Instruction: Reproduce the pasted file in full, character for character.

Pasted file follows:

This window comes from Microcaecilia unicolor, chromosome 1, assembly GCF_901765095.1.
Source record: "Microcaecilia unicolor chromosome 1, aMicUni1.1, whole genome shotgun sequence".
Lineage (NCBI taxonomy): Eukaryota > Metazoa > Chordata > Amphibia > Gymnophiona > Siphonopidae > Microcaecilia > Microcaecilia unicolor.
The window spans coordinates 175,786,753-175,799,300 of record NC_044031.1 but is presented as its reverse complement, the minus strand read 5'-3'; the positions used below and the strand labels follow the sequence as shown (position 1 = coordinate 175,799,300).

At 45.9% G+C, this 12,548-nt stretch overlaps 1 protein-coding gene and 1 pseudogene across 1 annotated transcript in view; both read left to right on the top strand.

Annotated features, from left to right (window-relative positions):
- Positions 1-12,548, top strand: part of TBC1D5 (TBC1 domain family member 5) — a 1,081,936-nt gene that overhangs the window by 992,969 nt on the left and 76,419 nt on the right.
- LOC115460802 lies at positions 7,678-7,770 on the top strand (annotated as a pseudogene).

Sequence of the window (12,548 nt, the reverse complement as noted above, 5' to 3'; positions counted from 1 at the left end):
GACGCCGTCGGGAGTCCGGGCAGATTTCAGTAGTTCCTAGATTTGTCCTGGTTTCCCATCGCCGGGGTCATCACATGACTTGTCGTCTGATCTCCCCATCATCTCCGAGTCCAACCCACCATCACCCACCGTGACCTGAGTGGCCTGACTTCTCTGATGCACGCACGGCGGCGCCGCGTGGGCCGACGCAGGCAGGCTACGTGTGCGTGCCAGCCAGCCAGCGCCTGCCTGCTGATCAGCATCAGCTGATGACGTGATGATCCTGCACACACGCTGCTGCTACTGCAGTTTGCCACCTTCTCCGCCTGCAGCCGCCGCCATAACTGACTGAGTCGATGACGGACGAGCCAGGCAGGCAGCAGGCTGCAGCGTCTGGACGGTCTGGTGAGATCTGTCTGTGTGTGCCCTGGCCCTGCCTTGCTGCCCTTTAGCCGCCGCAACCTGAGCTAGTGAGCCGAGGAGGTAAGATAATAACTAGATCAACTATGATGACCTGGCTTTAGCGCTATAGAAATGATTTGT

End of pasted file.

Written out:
This window comes from Microcaecilia unicolor, chromosome 1, assembly GCF_901765095.1.
Source record: "Microcaecilia unicolor chromosome 1, aMicUni1.1, whole genome shotgun sequence".
Lineage (NCBI taxonomy): Eukaryota > Metazoa > Chordata > Amphibia > Gymnophiona > Siphonopidae > Microcaecilia > Microcaecilia unicolor.
The window spans coordinates 175,786,753-175,799,300 of record NC_044031.1 but is presented as its reverse complement, the minus strand read 5'-3'; the positions used below and the strand labels follow the sequence as shown (position 1 = coordinate 175,799,300).

At 45.9% G+C, this 12,548-nt stretch overlaps 1 protein-coding gene and 1 pseudogene across 1 annotated transcript in view; both read left to right on the top strand.

Annotated features, from left to right (window-relative positions):
- Positions 1-12,548, top strand: part of TBC1D5 (TBC1 domain family member 5) — a 1,081,936-nt gene that overhangs the window by 992,969 nt on the left and 76,419 nt on the right.
- LOC115460802 lies at positions 7,678-7,770 on the top strand (annotated as a pseudogene).

Sequence of the window (12,548 nt, the reverse complement as noted above, 5' to 3'; positions counted from 1 at the left end):
GACGCCGTCGGGAGTCCGGGCAGATTTCAGTAGTTCCTAGATTTGTCCTGGTTTCCCATCGCCGGGGTCATCACATGACTTGTCGTCTGATCTCCCCATCATCTCCGAGTCCAACCCACCATCACCCACCGTGACCTGAGTGGCCTGACTTCTCTGATGCACGCACGGCGGCGCCGCGTGGGCCGACGCAGGCAGGCTACGTGTGCGTGCCAGCCAGCCAGCGCCTGCCTGCTGATCAGCATCAGCTGATGACGTGATGATCCTGCACACACGCTGCTGCTACTGCAGTTTGCCACCTTCTCCGCCTGCAGCCGCCGCCATAACTGACTGAGTCGATGACGGACGAGCCAGGCAGGCAGCAGGCTGCAGCGTCTGGACGGTCTGGTGAGATCTGTCTGTGTGTGCCCTGGCCCTGCCTTGCTGCCCTTTAGCCGCCGCAACCTGAGCTAGTGAGCCGAGGAGGTAAGATAATAACTAGATCAACTATGATGACCTGGCTTTAGCGCTATAGAAATGATTTGT